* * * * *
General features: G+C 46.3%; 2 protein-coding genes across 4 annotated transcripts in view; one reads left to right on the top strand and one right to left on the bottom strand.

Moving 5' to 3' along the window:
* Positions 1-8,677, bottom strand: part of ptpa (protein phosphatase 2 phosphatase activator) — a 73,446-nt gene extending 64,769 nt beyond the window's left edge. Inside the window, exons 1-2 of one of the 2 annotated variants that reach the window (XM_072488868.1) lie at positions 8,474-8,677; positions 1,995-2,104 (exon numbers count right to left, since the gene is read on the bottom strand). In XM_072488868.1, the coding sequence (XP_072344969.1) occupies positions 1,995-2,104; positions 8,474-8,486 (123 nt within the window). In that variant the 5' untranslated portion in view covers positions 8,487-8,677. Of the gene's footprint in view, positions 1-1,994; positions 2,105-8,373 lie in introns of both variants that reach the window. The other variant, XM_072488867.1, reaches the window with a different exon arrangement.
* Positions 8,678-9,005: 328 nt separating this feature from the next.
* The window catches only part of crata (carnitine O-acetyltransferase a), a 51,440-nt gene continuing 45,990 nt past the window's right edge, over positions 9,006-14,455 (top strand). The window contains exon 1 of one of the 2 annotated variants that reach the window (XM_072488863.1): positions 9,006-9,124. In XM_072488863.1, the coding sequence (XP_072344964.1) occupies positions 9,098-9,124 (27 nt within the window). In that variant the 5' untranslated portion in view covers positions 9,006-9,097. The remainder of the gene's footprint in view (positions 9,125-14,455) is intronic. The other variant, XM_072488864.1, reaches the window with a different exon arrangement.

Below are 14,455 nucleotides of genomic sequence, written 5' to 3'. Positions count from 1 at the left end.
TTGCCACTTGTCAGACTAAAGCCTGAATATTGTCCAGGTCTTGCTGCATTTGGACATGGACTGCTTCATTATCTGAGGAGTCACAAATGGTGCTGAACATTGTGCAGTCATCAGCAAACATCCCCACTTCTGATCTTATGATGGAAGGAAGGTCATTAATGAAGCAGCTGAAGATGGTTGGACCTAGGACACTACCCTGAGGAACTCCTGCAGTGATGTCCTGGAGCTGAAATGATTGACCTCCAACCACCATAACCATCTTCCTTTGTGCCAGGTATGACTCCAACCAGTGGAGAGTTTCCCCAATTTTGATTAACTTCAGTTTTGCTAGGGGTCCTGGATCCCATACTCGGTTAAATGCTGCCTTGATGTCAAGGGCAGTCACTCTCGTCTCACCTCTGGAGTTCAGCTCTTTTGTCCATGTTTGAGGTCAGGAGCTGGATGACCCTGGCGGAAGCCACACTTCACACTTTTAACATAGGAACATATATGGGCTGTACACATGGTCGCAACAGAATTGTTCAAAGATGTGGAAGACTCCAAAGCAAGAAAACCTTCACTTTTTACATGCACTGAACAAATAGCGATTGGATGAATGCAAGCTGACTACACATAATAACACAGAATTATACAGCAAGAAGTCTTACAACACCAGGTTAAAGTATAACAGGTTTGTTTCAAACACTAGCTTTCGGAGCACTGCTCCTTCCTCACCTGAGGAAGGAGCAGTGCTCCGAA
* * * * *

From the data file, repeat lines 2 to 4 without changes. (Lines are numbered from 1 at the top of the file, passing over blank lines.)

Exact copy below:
Moving 5' to 3' along the window:
* Positions 1-8,677, bottom strand: part of ptpa (protein phosphatase 2 phosphatase activator) — a 73,446-nt gene extending 64,769 nt beyond the window's left edge. Inside the window, exons 1-2 of one of the 2 annotated variants that reach the window (XM_072488868.1) lie at positions 8,474-8,677; positions 1,995-2,104 (exon numbers count right to left, since the gene is read on the bottom strand). In XM_072488868.1, the coding sequence (XP_072344969.1) occupies positions 1,995-2,104; positions 8,474-8,486 (123 nt within the window). In that variant the 5' untranslated portion in view covers positions 8,487-8,677. Of the gene's footprint in view, positions 1-1,994; positions 2,105-8,373 lie in introns of both variants that reach the window. The other variant, XM_072488867.1, reaches the window with a different exon arrangement.
* Positions 8,678-9,005: 328 nt separating this feature from the next.